This has nothing to do with the distributive law. I could argue that we distribute multiplication by 48÷2 over the (9+3) bracket, in a similar way that you argued that only the 2 is distributed. There is no "law" which says that you have to distribute only what comes after the ÷ sign rather than the whole lot. It is ambiguous notation in that it's not clear whether the 9+3 is meant to be on the numerator or denominator of the fraction. This whole thing probably started because someone wrote this on some forum somewhere completely innocently when they meant one or the other of 2 or 288 and then someone misinterpreted it. Assuming this to be the case 42÷2(9+3) is equal to whatever the person who originally wrote it meant for it to mean. [Unless it was invented just for the sake of having a debate about order of operations, in which case the answer is simply that it's ambiguous.]

    I mean, the intended value is more likely to be 2, but that doesn't mean that it is 2. The reason I say this is that if the 9+3 were meant to be on the numerator there are a multitude of other ways of writing it to make it at least a bit more obvious (even putting a * after the 2 would probably do). Also, if I were on here and saw someone write, say, 1+x/3+x I would assume it meant (1+x)/(3+x).

    Also, this (because I can't be bothered typing it out again).

    I wish people would stop with the whole "it's definitely {insert 2 or 288 here} and everything else is wrong; look at these rules I just made up to support my case".
    I wish I had more rep, cos this would get stacks of positive.

    (Original post by nuodai)
    That's because BIDMAS is a tool taught to secondary school students that becomes more or less redundant when you start doing more advanced maths, so anyone 'credible' enough to write about it just doesn't bother. It's used for people who are presented with an expression and need to bang some numbers into a calculator. It's not used so that people can write down confusing trails of numbers with operations stuck between them and then that be unambiguous -- it just doesn't work like that. Writing something like 18÷6÷3 is just bad maths, and so is writing 48÷2(9+3); whether you want to create a multitude of arbitrary rules to decide what they mean or not is besides the point, whoever writes things like this has an intended meaning, but the intended meaning isn't clear from the notation.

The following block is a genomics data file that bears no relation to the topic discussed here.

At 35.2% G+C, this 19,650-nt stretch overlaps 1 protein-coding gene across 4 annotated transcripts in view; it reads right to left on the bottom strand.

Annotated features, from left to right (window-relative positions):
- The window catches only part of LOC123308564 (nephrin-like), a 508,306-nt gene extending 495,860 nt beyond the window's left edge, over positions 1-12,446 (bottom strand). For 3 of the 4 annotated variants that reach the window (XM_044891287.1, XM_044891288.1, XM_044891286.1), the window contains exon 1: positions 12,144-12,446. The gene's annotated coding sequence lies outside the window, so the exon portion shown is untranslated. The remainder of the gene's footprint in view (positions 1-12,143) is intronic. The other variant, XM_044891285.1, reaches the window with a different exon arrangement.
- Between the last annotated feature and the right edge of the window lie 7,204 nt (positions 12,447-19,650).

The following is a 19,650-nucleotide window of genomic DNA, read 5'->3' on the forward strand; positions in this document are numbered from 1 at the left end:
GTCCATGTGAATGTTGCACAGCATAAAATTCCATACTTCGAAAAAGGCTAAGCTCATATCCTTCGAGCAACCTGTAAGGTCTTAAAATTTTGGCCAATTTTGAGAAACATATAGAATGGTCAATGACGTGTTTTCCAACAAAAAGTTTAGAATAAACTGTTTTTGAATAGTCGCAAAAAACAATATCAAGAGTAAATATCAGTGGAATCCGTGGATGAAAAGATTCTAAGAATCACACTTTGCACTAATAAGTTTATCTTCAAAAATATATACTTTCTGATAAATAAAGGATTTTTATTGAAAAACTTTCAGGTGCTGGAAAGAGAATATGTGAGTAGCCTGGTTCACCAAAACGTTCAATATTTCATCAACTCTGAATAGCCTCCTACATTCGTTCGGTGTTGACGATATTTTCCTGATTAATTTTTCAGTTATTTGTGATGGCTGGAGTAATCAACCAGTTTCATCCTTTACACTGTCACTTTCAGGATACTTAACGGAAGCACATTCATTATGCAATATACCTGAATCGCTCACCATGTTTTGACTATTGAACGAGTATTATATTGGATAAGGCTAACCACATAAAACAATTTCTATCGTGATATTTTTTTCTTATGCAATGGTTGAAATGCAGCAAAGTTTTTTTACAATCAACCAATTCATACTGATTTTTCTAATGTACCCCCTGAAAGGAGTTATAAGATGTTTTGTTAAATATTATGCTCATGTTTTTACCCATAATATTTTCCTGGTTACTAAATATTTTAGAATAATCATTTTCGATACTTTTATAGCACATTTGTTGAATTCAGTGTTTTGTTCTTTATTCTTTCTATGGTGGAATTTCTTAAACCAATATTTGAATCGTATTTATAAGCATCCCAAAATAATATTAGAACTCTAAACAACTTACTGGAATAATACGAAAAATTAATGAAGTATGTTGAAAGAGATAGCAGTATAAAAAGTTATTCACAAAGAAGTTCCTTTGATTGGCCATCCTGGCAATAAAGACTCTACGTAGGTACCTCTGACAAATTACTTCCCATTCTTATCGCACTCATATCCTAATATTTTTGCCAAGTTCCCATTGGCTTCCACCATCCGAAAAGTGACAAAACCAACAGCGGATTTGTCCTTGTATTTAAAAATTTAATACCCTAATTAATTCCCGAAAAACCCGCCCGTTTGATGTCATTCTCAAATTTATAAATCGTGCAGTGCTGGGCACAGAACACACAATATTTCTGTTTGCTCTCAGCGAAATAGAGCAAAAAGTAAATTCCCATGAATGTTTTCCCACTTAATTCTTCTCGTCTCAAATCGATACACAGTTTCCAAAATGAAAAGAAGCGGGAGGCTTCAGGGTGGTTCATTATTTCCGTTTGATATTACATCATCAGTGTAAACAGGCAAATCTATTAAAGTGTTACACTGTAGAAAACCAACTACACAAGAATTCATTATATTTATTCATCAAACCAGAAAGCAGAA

And this is the cause of the whole debate. People can't see beyond their own interpretation of what these things mean, so you have a "2 crew" and a "288 crew", each adamant that they're correct, each calling the other side idiots... when the truth is, ultimately, that both 'crews' are just numbed by their own ignorance.

    Not that any of this really matters. I'm just surprised by how passionate people can get about thinking they're right.

    EDIT: FWIW, if a 2nd year undergrad maths student counts as a credible source, hear it from me: multiplication and division are treated with equal weighting, and "left-to-right" isn't a rule (because in unambiguous statements it makes no difference). In fact you should see division as "multiplication by a reciprocal" and subtraction as "addition by a negation".
    This too.

    As well as the guy with the Fermat reference. WIN!
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    This debate has made me lose quite a lot of faith in how maths is taught in school...
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    DO you not go by bomdas?
    Brackets
    Orders
    Multiply
    Division
    Addition
    Subtraction.

    Tadaaaa.2 And I got a C at higher :P
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    (Original post by 786-90)
    Im afraid your all getting it wrong.

    Its quite simple to identify the error ur all making but i will leave it to u guys to figure out...
    Enlighten us O mighty mathematical great one.
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    (Original post by lyrical_lie)
    DO you not go by bomdas?
    Brackets
    Orders
    Multiply
    Division
    Addition
    Subtraction.

    Tadaaaa.2 And I got a C at higher :P
    I WISH people would stop quoting BODMAS as if it's the end of everything. If the statement does not make itself clear (as this one doesn't, along with many other similarly "unBODMAS"-able ones, such as the '18/6/3' ones already quoted), the only thing to do is ask the author for clarification.
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    (Original post by Circadian_Rhythm)
    Enlighten us O mighty mathematical great one.
    dont make me happy...
    joking lol


    its so simple man...
    just read QUESTION carefully!